When my mother was here caring for me she spoke again about her mother’s death. “I was so angry with God when I was pregnant with you because my mother didn’t tell me how sick she was until it was too late,” she told me. My mother reasoned that had she not been pregnant, her mother would have told her the truth and things would have played out differently. “And she was so sick after you were born and I couldn’t take care of you because I was taking care of her. ‘Why did you do this God?’ I asked. I prayed that God would make her better but my mother told me, ‘God is not going to answer your prayers. He is going to answer mine. You have your daughter. Mary [my aunt] has her son.’”

God did answer my grandmother’s prayers, leaving my mother heartbroken for the last 40 years. “I loved her so much. I didn’t think I could go on without her. But I had no choice. You were just an infant; you needed me. Because of you I kept going.” All my life I thought I was an inadequate substitute for my grandmother because I didn’t given my mother the type of relationship that she and her mother had shared. I never knew that I had given her a reason to keep living when her heart was so shattered that she wanted to die.

My poor mother, the healthy woman sandwiched between her mother and her daughter both victims of autoimmune disease induced pulmonary disease, seemed to be at the end of her patience with God on her last visit. “I have trusted him for 12 years that you would get better and you aren’t and I am so angry with him,” she admitted. I’m sure she looks into the future and wonders, “How can I bear the doubling of my grief?”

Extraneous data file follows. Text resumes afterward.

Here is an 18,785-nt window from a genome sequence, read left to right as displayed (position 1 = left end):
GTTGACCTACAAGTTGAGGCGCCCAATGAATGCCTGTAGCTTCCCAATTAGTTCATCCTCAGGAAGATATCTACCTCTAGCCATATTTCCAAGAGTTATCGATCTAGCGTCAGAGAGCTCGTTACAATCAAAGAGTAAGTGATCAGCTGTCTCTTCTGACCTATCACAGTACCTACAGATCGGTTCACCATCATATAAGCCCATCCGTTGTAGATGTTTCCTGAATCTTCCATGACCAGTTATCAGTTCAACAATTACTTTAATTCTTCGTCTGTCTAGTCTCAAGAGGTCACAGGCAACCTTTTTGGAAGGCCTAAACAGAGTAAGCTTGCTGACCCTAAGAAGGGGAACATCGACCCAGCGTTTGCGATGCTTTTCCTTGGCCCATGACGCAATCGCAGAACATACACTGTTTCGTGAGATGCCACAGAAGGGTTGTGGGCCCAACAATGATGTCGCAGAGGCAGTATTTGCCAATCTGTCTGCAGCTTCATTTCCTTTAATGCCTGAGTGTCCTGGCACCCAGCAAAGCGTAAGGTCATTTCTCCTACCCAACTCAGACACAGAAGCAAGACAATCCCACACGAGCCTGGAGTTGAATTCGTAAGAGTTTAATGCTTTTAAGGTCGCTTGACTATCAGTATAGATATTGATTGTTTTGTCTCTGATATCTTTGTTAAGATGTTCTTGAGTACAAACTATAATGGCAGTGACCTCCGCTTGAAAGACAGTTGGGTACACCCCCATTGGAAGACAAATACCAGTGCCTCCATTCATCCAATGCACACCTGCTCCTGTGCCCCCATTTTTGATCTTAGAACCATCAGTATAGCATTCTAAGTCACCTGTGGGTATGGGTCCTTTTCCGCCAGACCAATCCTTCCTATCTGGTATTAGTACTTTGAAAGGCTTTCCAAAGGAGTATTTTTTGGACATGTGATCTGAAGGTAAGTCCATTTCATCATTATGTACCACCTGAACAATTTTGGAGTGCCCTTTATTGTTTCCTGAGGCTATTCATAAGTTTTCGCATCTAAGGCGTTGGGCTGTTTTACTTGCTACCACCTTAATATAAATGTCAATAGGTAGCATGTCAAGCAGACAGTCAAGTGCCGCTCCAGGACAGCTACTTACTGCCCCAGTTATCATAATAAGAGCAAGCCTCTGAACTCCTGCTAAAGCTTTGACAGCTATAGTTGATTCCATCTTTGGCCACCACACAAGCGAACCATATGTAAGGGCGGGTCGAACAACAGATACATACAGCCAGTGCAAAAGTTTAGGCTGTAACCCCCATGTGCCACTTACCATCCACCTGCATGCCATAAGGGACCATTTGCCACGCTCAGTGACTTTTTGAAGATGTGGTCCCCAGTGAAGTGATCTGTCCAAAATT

Any unresolved issues that I had with my mother evaporated during the time she spent here nursing me and running my household with love. I realize now that I mistakenly personalized her expressions of grief over losing her mother. Her grief has nothing to do with me and never has. I could never take my grandmother’s place in my mother’s life. Seeing my mother’s grief in a depersonalized way – seeing her as a child who misses her mother – has made me realize that losing your mother hurts at any age. Whether I live another year or another decade, my death will hurt my children. That is the price of maternal devotion, filial affection and the shared bond between a mother and child.

“Will you die?” Amelia asked me one night as we sat together on her bed. She was young, perhaps four. “Yes, everyone dies,” I answered honestly but nonchalantly.